Glucoregulation in Normoglycemic Subjects with or without Parental Diabetes: Data from Euglycemic Clamp Studies

Presentation Number: MON 577
Date of Presentation: April 3rd, 2017

Ebenezer A Nyenwe*1, Jim Wan2 and Samuel Dagogo-Jack3
1Division of Endocrinology, Diabetes & Metabolism, Memphis, TN, 2The University of Tennessee Health Science Center, Memphis, TN, 3University of Tennessee, Memphis, TN

Abstract

Type 2 diabetes (T2DM) is preceded by prediabetes, a reversible metabolic state associated with increased cardiovascular risk. The mechanisms for progression from prediabetes to diabetes has been studied, but the factors which trigger the escape from normoglycemia to prediabetes remain unclear. Offspring of diabetic parents and ethnic minority groups have a higher predilection to T2DM but the progression from prediabetes to diabetes showed no ethnic disparity. We hypothesized that genetic predisposition would allow detection of early glucoregulatory impairments in normoglycemic offspring of diabetic parents. To investigate the influence of parental diabetes on glucoregulation in euglycemic subjects, we studied 50 offspring of diabetic parents who were matched for age, sex, ethnicity and BMI with 50 subjects without parental diabetes. Subjects underwent 75 g OGTT, with blood sampling at 0, 30 and 120 minutes after ingestion of glucose. We estimated acute insulin secretion by IVGTT using 25 g glucose and we measured whole body insulin sensitivity (ISI) by euglycemic clamp. Hepatic insulin resistance was assessed by HOMA-IR while basal Insulin secretion was estimated by HOMA-B. β-cell function was evaluated by disposition index. Data were analyzed using Students’ t-test.

Offspring of diabetic parents had higher insulin resistance: HOMA-IR (1.85 ± 1.72 vs 0.99 ± 0.86, P<0.001); ISI (0.132 ± 0.068 vs 0.162 ± 0.081, P<0.05) and increased basal insulin secretion: fasting insulin (8.12 ± 7.34 vs 4.39 ± 3.65, P<0.01); HOMA-B (103.8 ± 83.7 vs 59.9 ±45.2, P<0.001); but acute insulin response was comparable in both groups (79.96 ± 62.77 vs 88.18 ± 70.94, P>0.5). β-cell function (disposition index) was higher in subjects without parental diabetes (11.83 ± 7.48 vs 8.74 ± 5.72 P<0.05). Glucose tolerance was discordant between the two groups with higher glycemic excursion during OGTT occurring in offspring of diabetic parents: 2-hours post glucose load (126.8 ± 31.7 vs 113.1 ± 19.2 P<0.01); area under the curve for glucose (14,973.81 ± 1,819.94 vs 16,005.57 ± 2,324.68 P<0.01), HbA1c (5.61 ± 0.47 vs 5.36 ± 0.40 P<0.01). Subjects with parental diabetes also showed a tendency towards a higher respiratory quotient (1.07 ± 0.30 vs 0.98 ± 0.10 P=0.07). We have demonstrated that defects in insulin action and secretion are evident in the normoglycemic phase in subjects with parental diabetes. These defects may represent the earliest impairment in the evolution of dysglycemia and could offer opportunity for prevention of prediabtes.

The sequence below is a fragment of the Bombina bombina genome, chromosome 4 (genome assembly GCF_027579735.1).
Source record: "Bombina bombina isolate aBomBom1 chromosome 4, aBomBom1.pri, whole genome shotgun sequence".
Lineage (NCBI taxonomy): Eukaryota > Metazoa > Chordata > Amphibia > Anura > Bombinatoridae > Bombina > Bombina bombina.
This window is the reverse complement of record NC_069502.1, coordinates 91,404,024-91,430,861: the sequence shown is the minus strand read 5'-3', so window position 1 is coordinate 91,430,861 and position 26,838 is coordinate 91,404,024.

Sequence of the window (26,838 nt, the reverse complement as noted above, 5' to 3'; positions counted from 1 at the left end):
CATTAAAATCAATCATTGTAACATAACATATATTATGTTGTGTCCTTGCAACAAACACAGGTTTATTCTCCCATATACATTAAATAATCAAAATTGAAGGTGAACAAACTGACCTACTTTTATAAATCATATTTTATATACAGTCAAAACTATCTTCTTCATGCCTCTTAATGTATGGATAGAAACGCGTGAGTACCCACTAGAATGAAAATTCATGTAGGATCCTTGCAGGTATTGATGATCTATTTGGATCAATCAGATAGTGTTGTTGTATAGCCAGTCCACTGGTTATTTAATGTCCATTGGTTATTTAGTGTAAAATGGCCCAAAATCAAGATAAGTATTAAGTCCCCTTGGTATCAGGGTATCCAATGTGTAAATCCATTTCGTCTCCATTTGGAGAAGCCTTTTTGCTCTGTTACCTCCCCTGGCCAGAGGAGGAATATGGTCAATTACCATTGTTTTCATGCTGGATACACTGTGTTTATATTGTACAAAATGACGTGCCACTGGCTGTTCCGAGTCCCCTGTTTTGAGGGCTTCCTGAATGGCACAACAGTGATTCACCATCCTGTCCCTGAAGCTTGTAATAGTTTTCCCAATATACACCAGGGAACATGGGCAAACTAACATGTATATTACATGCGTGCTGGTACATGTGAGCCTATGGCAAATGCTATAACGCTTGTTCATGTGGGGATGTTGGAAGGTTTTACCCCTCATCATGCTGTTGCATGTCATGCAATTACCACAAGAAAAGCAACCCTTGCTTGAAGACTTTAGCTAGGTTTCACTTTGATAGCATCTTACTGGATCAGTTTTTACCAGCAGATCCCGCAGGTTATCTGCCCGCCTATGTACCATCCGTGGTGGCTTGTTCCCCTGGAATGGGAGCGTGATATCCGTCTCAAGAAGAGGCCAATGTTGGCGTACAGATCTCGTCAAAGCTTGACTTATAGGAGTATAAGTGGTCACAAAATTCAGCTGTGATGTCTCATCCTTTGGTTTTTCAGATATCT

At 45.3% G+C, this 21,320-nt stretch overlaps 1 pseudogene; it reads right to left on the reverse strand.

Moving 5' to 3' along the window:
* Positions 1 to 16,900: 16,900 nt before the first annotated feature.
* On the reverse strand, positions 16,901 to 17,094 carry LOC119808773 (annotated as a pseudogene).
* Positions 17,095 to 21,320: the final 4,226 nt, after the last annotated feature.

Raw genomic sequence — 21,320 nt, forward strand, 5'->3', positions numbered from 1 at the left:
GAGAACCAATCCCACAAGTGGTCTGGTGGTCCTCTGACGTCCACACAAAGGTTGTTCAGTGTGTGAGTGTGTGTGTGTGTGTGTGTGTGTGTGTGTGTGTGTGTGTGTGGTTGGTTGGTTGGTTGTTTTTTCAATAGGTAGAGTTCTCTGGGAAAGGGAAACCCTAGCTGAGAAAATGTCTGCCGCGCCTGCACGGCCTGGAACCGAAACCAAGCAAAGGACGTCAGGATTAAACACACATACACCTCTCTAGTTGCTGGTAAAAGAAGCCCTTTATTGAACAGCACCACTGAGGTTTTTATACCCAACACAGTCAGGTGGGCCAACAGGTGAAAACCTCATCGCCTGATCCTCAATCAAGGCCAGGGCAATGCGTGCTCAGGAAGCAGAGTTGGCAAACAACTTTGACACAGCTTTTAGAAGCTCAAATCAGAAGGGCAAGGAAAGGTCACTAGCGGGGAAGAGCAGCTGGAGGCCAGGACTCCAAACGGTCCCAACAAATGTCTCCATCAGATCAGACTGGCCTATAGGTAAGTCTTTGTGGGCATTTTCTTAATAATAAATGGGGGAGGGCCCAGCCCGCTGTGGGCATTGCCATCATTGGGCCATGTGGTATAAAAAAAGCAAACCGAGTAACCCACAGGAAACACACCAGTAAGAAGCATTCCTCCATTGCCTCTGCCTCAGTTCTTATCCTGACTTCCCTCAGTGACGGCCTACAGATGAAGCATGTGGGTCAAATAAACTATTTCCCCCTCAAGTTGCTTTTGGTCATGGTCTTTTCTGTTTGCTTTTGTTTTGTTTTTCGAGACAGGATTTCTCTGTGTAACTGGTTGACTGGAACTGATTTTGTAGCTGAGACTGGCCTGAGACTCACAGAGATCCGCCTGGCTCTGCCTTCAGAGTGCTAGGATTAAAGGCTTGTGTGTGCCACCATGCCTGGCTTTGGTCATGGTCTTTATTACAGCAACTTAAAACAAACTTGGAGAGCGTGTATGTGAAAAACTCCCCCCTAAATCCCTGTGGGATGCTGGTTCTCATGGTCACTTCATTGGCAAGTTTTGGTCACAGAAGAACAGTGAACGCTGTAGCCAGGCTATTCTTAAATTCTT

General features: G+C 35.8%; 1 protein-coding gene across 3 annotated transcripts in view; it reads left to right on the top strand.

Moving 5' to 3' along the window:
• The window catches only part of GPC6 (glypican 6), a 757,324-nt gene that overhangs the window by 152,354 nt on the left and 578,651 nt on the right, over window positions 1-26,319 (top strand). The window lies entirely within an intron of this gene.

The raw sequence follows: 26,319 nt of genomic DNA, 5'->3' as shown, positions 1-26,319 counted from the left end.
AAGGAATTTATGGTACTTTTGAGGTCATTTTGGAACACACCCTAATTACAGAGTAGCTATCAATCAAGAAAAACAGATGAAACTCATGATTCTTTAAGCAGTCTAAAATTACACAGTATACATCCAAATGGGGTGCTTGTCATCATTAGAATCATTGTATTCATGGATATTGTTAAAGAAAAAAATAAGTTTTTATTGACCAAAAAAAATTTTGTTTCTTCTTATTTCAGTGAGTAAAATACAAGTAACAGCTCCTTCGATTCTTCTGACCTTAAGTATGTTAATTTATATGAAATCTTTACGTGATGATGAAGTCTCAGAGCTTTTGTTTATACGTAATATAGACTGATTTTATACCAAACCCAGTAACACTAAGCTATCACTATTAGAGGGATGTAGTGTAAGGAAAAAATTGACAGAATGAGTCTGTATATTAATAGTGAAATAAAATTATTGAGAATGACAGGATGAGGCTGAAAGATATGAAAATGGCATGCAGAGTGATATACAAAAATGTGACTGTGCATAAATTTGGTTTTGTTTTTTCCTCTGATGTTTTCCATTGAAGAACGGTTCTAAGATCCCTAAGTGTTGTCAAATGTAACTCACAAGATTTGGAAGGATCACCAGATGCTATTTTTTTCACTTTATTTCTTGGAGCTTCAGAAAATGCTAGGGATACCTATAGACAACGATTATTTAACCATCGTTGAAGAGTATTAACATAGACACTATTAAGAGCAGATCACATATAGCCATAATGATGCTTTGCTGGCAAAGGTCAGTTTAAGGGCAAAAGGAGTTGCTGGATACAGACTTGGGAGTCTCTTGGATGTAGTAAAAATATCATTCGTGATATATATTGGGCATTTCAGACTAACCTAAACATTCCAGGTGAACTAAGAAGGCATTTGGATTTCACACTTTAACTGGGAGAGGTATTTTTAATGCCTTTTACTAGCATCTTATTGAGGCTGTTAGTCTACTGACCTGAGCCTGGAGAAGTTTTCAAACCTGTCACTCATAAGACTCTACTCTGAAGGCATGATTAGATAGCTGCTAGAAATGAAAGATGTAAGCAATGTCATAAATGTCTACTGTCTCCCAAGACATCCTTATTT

Nothing to Disclose: EAN, JW, SD